Concert Set list; Bones of Gilead, Her Love was Meant For Me, Take Care the Road You Choose, Meet on the Ledge, Can’t Win, They Tore The Hippodrome Down, Dry My Tears and Move On, 1952 Vincent Black Lightning, The Rattle Within, Guitar Heroes, Tale In Hard Time, Trying, I’ll Never Give It Up, Wall of Death, Put It There Pal, Tear Stained Letter, (First Encore) Beeswing, Down Where The Drunkards Roll, (Second Encore ) Sally B, Take a Heart (The Sorrows Cover).
I have seen Richard Thompson in concert numerous times and although the set list varies and most songs are familiar every performance brings its own surprises and delights. Although he is a guitarist nonpareil (and included in Rolling Stone’s list of all time ‘guitar greats’!) and is known principally within the folk rock tradition, I have always thought that he brings to his improvisations the touch of a jazz guitarist. This is celebrated in the song ‘Guitar Heroes’ from his 2015 album ‘Still’, a tribute to his influences where Django Reinhardt and Les Paul share equal billing with James Burton and The Shadows and which ends with the line “I still don’t know how my heroes did it”. At last night’s concert in the Belfast Empire all his skills were on display, backed by his long time rhythm section of drummer Michael Jerome, bassist Taras Prodaniuk, and a guitar tech (whose name I could not catch, Jerry?, providing second guitar “when he could be bothered” according to RT!).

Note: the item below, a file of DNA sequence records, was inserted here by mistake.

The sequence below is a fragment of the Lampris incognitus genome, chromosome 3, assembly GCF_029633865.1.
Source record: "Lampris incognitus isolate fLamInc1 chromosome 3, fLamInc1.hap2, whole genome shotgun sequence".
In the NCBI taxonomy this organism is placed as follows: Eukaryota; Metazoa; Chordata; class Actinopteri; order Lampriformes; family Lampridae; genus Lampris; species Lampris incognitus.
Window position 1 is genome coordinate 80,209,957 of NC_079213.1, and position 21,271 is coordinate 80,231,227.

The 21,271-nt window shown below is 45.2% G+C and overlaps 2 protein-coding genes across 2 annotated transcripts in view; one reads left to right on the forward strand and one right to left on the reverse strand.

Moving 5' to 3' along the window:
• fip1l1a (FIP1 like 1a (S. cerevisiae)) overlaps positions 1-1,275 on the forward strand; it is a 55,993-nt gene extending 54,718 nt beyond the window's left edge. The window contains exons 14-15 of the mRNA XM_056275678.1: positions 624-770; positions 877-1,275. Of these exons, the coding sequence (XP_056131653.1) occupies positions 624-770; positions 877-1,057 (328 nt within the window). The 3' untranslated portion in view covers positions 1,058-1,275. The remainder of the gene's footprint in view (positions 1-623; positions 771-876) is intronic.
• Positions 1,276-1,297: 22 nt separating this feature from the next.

The band roared through the songs I have listed above; some of them from his forthcoming album ’13 Rivers’ due next month, but most from his extensive output (including two from the days of Fairport Convention – a band that is now 50 years young!). Several songs were treated to extended guitar work outs which carried all the usual Thompson signatures; bending notes, nimble runs up and down the fret-board and incredible invention, all backed by a behemoth of a rhythm section. However, as much I like the power and volume, for me the highlights were the more reflective songs; (‘Take Care The Road You Choose’ is a particular favourite), but the heartbreaking ‘They Tore The Hippodrome Down’ from 2017’s ‘Acoustic Rarities’ is another gem. And it is impossible to get through anything about RT (and Jonathan would never forgive me!) without mentioning the song ‘1952 Vincent Black Lightning’ (from 1991’s album ‘Rumor and Sigh’). He plays it at (almost) every concert and it sounds different every time!
The first encore of ‘Beeswing’ and ‘Down Where the Drunkards Roll’ was complemented perfectly by the tear em up rock and roll of Tear Stained Letter (possibly the only song to include American ballroom dancer Arthur Murray and the Clash in the same lyric!) and the concluding cover by The Sorrows ‘Take A Heart’. All in all a superb concert even if the venue did not feel quite right for the audience (RT opened the set by apologising to all the old people who had to stand up – “don’t lean” he said “it’s a sign of weakness!”). I am sure that my son Jonathan was not the youngest member of the audience and his graciousness found me a seat in the midst of a sea of grey hair (some it my own!). But music like this is ageless and timeless and last night the (Belfast) Empire truly roared back in approval and enjoyment. Having seen RT last October at The Sage in Gateshead I can only hope his next visit to Belfast will be at The Waterfront!